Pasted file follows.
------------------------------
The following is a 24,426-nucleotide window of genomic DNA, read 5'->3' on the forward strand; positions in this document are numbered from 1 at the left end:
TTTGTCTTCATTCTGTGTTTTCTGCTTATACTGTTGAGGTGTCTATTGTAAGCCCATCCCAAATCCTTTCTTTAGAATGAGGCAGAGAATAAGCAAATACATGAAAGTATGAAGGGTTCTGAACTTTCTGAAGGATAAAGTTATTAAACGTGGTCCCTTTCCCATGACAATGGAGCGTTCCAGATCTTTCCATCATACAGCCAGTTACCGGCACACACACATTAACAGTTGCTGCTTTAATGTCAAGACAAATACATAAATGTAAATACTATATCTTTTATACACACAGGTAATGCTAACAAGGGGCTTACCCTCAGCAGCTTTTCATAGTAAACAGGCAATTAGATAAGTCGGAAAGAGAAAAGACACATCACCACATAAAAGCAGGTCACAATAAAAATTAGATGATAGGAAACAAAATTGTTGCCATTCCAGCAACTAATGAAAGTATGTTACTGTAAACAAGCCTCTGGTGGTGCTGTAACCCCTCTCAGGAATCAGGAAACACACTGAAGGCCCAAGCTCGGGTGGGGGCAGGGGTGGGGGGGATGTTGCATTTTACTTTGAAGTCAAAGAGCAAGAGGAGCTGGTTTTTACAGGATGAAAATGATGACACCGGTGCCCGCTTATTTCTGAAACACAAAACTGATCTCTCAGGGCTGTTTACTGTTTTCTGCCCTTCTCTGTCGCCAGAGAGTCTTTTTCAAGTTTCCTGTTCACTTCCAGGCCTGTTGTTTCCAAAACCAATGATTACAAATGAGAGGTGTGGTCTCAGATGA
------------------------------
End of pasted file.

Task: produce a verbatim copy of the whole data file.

The following is a 24,426-nucleotide window of genomic DNA, read 5'->3' on the forward strand; positions in this document are numbered from 1 at the left end:
TTTGTCTTCATTCTGTGTTTTCTGCTTATACTGTTGAGGTGTCTATTGTAAGCCCATCCCAAATCCTTTCTTTAGAATGAGGCAGAGAATAAGCAAATACATGAAAGTATGAAGGGTTCTGAACTTTCTGAAGGATAAAGTTATTAAACGTGGTCCCTTTCCCATGACAATGGAGCGTTCCAGATCTTTCCATCATACAGCCAGTTACCGGCACACACACATTAACAGTTGCTGCTTTAATGTCAAGACAAATACATAAATGTAAATACTATATCTTTTATACACACAGGTAATGCTAACAAGGGGCTTACCCTCAGCAGCTTTTCATAGTAAACAGGCAATTAGATAAGTCGGAAAGAGAAAAGACACATCACCACATAAAAGCAGGTCACAATAAAAATTAGATGATAGGAAACAAAATTGTTGCCATTCCAGCAACTAATGAAAGTATGTTACTGTAAACAAGCCTCTGGTGGTGCTGTAACCCCTCTCAGGAATCAGGAAACACACTGAAGGCCCAAGCTCGGGTGGGGGCAGGGGTGGGGGGGATGTTGCATTTTACTTTGAAGTCAAAGAGCAAGAGGAGCTGGTTTTTACAGGATGAAAATGATGACACCGGTGCCCGCTTATTTCTGAAACACAAAACTGATCTCTCAGGGCTGTTTACTGTTTTCTGCCCTTCTCTGTCGCCAGAGAGTCTTTTTCAAGTTTCCTGTTCACTTCCAGGCCTGTTGTTTCCAAAACCAATGATTACAAATGAGAGGTGTGGTCTCAGATGA